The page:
Monthly Archives: October 2017

HTTP Status Coop – 307 Temporary Redirect

Sixth in the HTTP Status Coop series is 307 Temporary Redirect!

307TempRedirect_img

In this case, the request should be repeated with another URI; however, future requests should still use the original URI. In contrast to how 302 was historically implemented, the request method is not allowed to be changed when reissuing the original request. For example, a POST request should be repeated using another POST request.

via Wikipedia

My husband, lovingly redirecting Cooper out of the snow 😀


For the entire HTTP Status Coop series that’s been released so far, head over to the HTTP Status Coop page on my blog!

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HTTP Status Coop – 305 Use Proxy

Fifth in the HTTP Status Coop series – 305 Use Proxy!

305UseProxy_img

The requested resource is available only through a proxy, the address for which is provided in the response. Many HTTP clients (such as Mozilla[26] and Internet Explorer) do not correctly handle responses with this status code, primarily for security reasons.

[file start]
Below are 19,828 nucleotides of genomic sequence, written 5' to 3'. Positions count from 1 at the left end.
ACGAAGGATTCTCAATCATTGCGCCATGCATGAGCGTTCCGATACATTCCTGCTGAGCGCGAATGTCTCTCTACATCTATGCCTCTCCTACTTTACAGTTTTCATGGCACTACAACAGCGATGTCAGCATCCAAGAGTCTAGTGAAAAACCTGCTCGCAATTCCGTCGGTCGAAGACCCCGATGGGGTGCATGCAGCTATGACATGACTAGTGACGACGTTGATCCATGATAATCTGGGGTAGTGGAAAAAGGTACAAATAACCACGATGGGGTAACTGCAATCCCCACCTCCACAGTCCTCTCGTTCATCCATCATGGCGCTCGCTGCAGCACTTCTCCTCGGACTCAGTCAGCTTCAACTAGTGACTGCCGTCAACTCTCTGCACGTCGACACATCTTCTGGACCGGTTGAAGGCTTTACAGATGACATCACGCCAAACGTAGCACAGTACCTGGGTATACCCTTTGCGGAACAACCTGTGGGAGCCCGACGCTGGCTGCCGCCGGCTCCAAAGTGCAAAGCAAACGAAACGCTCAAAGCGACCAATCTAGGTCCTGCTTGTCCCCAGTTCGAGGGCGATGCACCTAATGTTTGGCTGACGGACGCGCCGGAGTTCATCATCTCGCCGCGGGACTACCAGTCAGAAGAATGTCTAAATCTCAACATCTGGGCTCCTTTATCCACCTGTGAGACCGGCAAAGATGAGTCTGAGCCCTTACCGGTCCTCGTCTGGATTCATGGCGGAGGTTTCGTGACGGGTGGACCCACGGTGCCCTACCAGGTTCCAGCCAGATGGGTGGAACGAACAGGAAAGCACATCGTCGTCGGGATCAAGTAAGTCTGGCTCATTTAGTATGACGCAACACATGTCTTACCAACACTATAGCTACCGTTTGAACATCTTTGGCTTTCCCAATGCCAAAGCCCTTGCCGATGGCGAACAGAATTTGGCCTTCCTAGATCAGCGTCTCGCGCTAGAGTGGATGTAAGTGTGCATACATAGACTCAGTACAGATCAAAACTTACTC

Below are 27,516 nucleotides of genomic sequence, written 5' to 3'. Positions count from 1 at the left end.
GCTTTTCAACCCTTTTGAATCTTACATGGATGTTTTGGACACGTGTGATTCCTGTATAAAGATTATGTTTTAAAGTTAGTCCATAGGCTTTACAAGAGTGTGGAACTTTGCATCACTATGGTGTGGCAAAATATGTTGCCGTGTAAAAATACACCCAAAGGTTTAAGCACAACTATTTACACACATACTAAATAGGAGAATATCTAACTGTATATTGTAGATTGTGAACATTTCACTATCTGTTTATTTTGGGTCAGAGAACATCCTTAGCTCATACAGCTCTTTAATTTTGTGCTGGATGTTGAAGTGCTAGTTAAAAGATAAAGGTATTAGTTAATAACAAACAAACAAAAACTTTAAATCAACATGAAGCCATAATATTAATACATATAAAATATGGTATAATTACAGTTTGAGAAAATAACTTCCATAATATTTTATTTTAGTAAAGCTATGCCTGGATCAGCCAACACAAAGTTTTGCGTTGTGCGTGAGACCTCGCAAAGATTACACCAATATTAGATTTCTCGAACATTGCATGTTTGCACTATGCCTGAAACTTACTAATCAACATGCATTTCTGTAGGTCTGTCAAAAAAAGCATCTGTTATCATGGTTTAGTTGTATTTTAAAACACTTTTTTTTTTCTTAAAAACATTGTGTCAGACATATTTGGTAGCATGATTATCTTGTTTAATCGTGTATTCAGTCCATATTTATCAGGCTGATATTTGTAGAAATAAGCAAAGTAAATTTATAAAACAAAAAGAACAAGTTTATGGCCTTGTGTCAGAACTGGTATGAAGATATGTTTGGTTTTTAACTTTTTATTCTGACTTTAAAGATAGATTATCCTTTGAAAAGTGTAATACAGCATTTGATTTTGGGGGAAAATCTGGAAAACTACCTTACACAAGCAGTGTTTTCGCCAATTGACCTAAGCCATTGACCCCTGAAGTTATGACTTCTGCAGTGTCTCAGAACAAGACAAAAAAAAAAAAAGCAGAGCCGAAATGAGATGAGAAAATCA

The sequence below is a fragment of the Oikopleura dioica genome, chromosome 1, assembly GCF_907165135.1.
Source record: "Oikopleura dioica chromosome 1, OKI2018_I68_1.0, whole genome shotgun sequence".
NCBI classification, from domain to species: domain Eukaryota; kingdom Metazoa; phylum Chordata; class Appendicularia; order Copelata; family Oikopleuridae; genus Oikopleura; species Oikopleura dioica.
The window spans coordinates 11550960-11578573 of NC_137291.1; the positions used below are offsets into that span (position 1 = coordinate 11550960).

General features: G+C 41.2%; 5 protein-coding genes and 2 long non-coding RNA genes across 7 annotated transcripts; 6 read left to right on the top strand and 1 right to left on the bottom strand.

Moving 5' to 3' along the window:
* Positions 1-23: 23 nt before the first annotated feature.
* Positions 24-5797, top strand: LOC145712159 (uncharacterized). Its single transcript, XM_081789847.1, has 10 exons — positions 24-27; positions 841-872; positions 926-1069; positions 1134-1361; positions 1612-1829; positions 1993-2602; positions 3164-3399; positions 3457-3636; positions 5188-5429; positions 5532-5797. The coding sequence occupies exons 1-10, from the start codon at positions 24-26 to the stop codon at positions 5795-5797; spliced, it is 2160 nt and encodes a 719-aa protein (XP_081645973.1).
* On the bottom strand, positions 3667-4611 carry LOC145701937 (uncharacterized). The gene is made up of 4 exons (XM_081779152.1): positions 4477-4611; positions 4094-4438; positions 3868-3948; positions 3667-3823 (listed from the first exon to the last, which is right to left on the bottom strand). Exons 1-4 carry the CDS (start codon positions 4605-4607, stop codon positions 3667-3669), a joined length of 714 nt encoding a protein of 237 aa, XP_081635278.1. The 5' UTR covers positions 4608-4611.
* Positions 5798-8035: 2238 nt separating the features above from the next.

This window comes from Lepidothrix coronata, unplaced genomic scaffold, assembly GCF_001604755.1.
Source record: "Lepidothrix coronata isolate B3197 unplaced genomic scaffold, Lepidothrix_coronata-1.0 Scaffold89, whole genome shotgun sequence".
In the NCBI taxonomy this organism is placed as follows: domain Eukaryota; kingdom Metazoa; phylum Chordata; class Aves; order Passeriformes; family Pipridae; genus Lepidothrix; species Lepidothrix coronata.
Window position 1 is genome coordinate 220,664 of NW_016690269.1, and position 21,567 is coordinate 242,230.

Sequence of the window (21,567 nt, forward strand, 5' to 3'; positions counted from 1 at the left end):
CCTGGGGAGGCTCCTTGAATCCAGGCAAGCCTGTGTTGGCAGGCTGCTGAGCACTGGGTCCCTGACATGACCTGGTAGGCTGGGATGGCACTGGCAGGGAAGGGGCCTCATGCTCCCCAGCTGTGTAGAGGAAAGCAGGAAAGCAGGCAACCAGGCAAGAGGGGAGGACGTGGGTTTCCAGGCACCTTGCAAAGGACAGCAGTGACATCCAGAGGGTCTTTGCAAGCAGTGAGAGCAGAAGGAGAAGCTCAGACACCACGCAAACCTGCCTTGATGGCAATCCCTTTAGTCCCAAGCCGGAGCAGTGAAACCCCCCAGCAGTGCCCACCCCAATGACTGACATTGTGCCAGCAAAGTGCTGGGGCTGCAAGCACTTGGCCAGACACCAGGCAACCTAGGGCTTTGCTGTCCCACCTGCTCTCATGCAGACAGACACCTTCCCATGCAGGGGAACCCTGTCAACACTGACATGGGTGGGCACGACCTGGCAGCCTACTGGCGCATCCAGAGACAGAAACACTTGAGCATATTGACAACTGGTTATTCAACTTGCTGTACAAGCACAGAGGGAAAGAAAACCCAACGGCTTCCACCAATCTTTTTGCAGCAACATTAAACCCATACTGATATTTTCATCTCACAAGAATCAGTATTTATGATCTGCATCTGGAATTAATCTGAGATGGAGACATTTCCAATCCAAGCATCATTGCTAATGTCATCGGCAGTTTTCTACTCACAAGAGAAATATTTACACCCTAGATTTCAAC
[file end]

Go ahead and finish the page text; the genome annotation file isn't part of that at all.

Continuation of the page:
via Wikipedia

This  is a photo of my custom Big Head (from Fathead) of Cooper, that sits at my desk! It’s my proxy for interacting with my dog while at work 😀


For the entire HTTP Status Coop series that’s been released so far, head over to the HTTP Status Coop page on my blog!

HTTP Status Coop – 303 See Other

Fourth post in the HTTP Status Coop series – 303 See Other!

303SeeOther_img

The response to the request can be found under another URI using the GET method. When received in response to a POST (or PUT/DELETE), the client should presume that the server has received the data and should issue a new GET request to the given URI.

via Wikipedia


For the entire HTTP Status Coop series that’s been released so far, head over to the HTTP Status Coop page on my blog!

HTTP Status Coop – 206 Partial Content

Third post in the HTTP Status Coop series – 206 Partial Content!

206PartialContent_img

The server is delivering only part of the resource (byte serving) due to a range header sent by the client. The range header is used by HTTP clients to enable resuming of interrupted downloads, or split a download into multiple simultaneous streams.

via Wikipedia